[cnn-photo-caption image=http://i2.cdn.turner.com/cnn/2009/images/07/08/palace.gary.art.jpg caption="(Getty Images) The marquee at the decaying Palace Theater advertises the Jackson Five July 7, 2009 in Gary, Indiana."]
By Stephen Samaniego – Producer, CNN's American Morning
After spending a few days in Gary, Indiana one thing is clear: this is not the same town Michael Jackson grew up in. When Michael was born back in 1958, Gary was a thriving steel town with a population of almost 180,000 people.
When I was speaking with Gladys Johnson, the former principal of Garnett Elementary School where Michael attended, she spoke of a place where new schools were being constructed, people were buying land and building new homes, and people had good paying jobs that afforded them a decent life.
Today, things are different. Jackson’s elementary school has been torn down, most of the houses built are now crumbling and the unemployment rate is in the double digits.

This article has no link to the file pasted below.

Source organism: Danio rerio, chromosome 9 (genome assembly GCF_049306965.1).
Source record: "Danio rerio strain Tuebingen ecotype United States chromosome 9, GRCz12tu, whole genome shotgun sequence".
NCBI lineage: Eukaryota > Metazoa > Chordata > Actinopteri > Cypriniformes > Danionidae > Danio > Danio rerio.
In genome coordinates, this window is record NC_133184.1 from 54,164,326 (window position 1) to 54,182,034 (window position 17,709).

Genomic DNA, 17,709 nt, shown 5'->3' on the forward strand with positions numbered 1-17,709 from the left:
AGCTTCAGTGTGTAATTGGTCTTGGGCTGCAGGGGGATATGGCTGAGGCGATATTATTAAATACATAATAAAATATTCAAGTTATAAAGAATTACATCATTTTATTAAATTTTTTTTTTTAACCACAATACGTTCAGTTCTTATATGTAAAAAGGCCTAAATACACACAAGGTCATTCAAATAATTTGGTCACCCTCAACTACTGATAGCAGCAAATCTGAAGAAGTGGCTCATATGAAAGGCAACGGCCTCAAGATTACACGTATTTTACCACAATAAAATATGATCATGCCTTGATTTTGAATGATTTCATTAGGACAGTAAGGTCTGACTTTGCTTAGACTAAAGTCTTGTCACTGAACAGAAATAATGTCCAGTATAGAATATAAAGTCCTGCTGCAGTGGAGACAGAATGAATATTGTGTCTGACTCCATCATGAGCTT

Driving through the streets of Gary, I could see the shell of what it once was. Gordon Keith, the former owner of Steeltown Records, told me about the exploding music scene that Gary hosted. While driving around with Gordon, he would point out an abandoned building, a pile of rubble or even an empty lot that used to be a music club or watering hole that would showcase local talent.
I stopped by Mr. Lucky's, the bar where the Jackson Five performed when they first formed. It was shuttered and appeared to have bullet holes through the front door and part of the roof had collapsed into the front of the former bar.
It is clear that Gary, Indiana has seen better days but the people that remember its glory days are still there and remember what it used to be.